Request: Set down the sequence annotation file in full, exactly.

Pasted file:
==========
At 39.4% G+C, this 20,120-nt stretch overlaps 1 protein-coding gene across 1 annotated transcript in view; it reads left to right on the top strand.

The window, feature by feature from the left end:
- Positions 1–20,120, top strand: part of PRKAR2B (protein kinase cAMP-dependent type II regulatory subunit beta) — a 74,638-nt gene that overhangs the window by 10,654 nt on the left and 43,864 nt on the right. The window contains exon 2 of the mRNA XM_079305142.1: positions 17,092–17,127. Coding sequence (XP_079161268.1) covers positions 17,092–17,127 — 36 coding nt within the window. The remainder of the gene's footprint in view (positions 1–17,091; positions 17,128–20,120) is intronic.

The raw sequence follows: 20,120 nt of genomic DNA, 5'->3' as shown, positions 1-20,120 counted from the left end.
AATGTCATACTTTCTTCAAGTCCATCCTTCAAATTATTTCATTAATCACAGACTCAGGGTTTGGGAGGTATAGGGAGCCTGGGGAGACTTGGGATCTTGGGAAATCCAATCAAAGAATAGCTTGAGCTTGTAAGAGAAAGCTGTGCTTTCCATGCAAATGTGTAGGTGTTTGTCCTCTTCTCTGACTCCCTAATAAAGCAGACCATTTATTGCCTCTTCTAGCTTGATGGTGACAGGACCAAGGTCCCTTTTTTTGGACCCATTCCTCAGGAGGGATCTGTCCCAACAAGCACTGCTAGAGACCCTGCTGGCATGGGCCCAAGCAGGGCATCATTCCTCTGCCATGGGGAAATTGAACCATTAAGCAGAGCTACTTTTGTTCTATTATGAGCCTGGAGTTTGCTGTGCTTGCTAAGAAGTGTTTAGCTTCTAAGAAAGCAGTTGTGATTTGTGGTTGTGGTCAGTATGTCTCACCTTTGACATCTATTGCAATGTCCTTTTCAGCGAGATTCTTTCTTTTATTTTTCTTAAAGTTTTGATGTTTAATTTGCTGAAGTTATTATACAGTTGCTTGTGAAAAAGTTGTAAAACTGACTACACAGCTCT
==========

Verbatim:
At 39.4% G+C, this 20,120-nt stretch overlaps 1 protein-coding gene across 1 annotated transcript in view; it reads left to right on the top strand.

The window, feature by feature from the left end:
- Positions 1–20,120, top strand: part of PRKAR2B (protein kinase cAMP-dependent type II regulatory subunit beta) — a 74,638-nt gene that overhangs the window by 10,654 nt on the left and 43,864 nt on the right. The window contains exon 2 of the mRNA XM_079305142.1: positions 17,092–17,127. Coding sequence (XP_079161268.1) covers positions 17,092–17,127 — 36 coding nt within the window. The remainder of the gene's footprint in view (positions 1–17,091; positions 17,128–20,120) is intronic.

The raw sequence follows: 20,120 nt of genomic DNA, 5'->3' as shown, positions 1-20,120 counted from the left end.
AATGTCATACTTTCTTCAAGTCCATCCTTCAAATTATTTCATTAATCACAGACTCAGGGTTTGGGAGGTATAGGGAGCCTGGGGAGACTTGGGATCTTGGGAAATCCAATCAAAGAATAGCTTGAGCTTGTAAGAGAAAGCTGTGCTTTCCATGCAAATGTGTAGGTGTTTGTCCTCTTCTCTGACTCCCTAATAAAGCAGACCATTTATTGCCTCTTCTAGCTTGATGGTGACAGGACCAAGGTCCCTTTTTTTGGACCCATTCCTCAGGAGGGATCTGTCCCAACAAGCACTGCTAGAGACCCTGCTGGCATGGGCCCAAGCAGGGCATCATTCCTCTGCCATGGGGAAATTGAACCATTAAGCAGAGCTACTTTTGTTCTATTATGAGCCTGGAGTTTGCTGTGCTTGCTAAGAAGTGTTTAGCTTCTAAGAAAGCAGTTGTGATTTGTGGTTGTGGTCAGTATGTCTCACCTTTGACATCTATTGCAATGTCCTTTTCAGCGAGATTCTTTCTTTTATTTTTCTTAAAGTTTTGATGTTTAATTTGCTGAAGTTATTATACAGTTGCTTGTGAAAAAGTTGTAAAACTGACTACACAGCTCT